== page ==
I had the pleasure of meeting Michael Farrell, the developer of IntelliWebSearch, at the BP15 Conference in Zagreb this week and was able to have an interesting chat about the IntelliWebSearch application and the similarities to the new Web Lookup! application that was released onto the OpenExchange last week. IntelliWebSearch allows you to do your lookups from any application and in any browser, it comes preconfigured with a bunch of search sites and you can add your own. The Web Lookup! application for Studio 2014 allows you to do your lookups inside a window within Studio as you work, it comes preconfigured with a bunch of search sites and you can add your own. Sounds similar doesn’t it?
Actually it’s very similar and after discussing with Michael a little I came to the conclusion the tools do a similar job. The one big difference I can see is that the Web Lookup! plugin is language sensitive. So if the search site is multilingual in the first place then the Studio app takes the languages from your bilingual file and automatically searches in the appropriate language… useful for a translator I think.
The app installs into the Studio environment and can be run in three ways:
So as you’re translating you select a word or a phrase in the source or the target column and either right-click on the highlighted letters and select Web Lookup; use the ribbon in the View menu and select Web Lookup; or use a keyboard shortcut customisable as you see fit. The results are displayed in a new window in Studio that can be placed anywhere you like – see Moving Windows…
I’ve displayed mine inside Studio and positioned on the left so I can see it properly… the results below are based on searching in the German source and using Linguee… this nicely gives me German to English results similar to a concordance search with my search terms highlighted as you can see below:
There are 40 search engines configured out of the box and this is likely to be very useful for many translators as it is. Once you run a search you can click on each link to see the results for the search in each engine respectively. However, you can edit this list and reduce it to only the ones you’re interested in or add your own. The developer came up with a very neat way to facilitate this, although it may require you to use a text editor.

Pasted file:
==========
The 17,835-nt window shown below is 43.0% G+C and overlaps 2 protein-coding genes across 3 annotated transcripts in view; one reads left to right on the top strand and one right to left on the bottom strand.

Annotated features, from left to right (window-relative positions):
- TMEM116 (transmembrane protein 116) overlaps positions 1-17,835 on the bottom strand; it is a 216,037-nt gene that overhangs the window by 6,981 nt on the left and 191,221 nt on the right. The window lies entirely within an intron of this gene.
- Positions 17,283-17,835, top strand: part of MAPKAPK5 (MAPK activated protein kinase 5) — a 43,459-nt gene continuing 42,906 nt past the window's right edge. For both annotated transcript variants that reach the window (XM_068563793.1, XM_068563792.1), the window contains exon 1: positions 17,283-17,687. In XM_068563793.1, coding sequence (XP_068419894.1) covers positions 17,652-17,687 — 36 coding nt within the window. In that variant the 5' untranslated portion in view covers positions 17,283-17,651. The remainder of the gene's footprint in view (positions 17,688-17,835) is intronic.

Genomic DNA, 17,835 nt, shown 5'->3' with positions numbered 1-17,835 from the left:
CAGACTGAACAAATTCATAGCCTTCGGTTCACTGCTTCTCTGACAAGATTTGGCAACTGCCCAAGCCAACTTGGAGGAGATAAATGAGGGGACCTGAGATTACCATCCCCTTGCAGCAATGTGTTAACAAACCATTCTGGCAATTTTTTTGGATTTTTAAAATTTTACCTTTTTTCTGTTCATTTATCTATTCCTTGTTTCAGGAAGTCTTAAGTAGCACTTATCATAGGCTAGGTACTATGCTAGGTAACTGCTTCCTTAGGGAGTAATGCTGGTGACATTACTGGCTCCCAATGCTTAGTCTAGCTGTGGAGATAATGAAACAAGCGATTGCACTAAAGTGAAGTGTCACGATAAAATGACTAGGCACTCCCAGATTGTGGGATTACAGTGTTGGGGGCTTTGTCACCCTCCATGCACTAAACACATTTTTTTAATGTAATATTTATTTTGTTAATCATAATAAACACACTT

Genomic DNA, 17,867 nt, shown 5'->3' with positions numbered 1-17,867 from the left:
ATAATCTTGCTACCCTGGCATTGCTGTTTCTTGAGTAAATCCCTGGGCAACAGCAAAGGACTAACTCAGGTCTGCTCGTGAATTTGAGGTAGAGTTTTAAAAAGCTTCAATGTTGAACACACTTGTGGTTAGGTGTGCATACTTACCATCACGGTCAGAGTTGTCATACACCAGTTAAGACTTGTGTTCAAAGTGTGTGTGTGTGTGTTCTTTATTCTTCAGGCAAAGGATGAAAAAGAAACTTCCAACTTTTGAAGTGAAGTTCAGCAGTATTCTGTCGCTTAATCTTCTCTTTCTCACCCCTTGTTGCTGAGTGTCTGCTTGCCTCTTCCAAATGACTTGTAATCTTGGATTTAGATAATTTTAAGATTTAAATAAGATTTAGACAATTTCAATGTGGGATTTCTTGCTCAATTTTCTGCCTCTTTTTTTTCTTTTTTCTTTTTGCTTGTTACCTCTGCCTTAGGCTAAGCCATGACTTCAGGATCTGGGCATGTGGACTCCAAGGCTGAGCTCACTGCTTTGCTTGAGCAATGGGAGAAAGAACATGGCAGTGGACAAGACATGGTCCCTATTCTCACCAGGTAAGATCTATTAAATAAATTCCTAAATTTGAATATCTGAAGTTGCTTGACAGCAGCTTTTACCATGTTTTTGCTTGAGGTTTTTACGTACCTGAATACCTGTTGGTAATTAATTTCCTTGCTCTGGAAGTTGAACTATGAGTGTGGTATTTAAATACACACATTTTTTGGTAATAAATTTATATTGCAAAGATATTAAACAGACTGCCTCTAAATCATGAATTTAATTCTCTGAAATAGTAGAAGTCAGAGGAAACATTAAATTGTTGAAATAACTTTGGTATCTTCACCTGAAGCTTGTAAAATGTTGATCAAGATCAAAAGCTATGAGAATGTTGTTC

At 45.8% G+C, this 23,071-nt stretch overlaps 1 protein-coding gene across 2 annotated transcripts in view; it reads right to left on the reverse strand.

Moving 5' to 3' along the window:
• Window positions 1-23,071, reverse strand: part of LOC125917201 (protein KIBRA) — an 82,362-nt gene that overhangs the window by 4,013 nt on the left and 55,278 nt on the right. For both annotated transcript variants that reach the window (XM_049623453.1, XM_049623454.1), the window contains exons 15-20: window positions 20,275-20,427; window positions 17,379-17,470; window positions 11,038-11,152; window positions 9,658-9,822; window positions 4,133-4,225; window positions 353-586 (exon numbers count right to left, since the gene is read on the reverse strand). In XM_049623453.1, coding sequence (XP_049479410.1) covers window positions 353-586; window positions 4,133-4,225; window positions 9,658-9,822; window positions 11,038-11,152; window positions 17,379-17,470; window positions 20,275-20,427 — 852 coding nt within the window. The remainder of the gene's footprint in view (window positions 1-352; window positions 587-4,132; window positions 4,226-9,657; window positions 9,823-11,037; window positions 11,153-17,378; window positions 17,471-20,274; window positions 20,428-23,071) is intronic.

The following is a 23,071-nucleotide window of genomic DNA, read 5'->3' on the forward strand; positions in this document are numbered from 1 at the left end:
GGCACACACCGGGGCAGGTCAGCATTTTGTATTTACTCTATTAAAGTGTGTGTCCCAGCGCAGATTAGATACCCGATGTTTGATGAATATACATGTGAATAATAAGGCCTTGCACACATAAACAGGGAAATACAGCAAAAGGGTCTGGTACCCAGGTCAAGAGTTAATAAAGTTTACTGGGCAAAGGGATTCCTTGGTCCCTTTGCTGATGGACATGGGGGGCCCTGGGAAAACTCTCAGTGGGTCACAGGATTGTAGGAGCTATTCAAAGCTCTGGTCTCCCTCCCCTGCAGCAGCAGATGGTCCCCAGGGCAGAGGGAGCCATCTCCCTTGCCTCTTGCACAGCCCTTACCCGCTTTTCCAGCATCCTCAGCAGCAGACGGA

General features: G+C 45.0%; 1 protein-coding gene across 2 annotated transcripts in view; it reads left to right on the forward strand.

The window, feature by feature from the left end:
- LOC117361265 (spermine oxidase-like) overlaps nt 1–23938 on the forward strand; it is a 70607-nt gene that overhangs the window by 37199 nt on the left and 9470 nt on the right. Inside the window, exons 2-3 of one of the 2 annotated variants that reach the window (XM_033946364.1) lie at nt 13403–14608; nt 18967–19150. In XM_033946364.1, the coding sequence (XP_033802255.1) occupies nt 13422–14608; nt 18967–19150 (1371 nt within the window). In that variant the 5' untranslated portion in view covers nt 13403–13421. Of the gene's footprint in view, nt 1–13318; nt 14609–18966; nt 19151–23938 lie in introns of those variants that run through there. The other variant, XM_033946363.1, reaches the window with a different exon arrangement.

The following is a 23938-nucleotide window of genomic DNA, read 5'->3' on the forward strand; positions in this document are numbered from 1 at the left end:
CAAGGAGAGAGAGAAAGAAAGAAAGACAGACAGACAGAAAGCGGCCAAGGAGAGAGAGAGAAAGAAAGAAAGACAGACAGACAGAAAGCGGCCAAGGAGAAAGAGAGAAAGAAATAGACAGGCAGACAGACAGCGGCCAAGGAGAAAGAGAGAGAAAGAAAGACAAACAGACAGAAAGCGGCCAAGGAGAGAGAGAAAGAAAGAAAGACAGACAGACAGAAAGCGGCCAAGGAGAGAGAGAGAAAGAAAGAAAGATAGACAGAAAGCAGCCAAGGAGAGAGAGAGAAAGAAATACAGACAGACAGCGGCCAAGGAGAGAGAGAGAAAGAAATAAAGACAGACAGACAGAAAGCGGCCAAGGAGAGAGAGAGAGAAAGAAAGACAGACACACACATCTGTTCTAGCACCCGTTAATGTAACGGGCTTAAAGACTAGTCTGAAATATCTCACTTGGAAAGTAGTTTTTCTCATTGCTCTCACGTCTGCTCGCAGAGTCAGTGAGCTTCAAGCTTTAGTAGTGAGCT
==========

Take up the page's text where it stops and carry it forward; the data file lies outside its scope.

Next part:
The process is this… scroll down to the bottom of the list of search facilities you can see above. At the bottom there are two links Settings and Community. The Community link takes you to the SDL Community forum specifically for OpenExchange applications, so you can ask any qestions you have for support in there. The Settings link takes you to the page where you can change the way the application works:
You can remove search engines in here by pressing the delete key in each of the cells within a row and then moving the others up to replace the space. You can restore to default if you mess it up… useful! You can also change the order of the engines using the little up down arrows on the left. However, by far the easiest way to delete things is to use the Export… button at the bottom. This will create a text file saved to a location of your choice and you can edit this with a decent text editor. Each search engines sits on one line so you just remove the lines you don’t want as well as any empty lines and then import it back in again. Straightforward.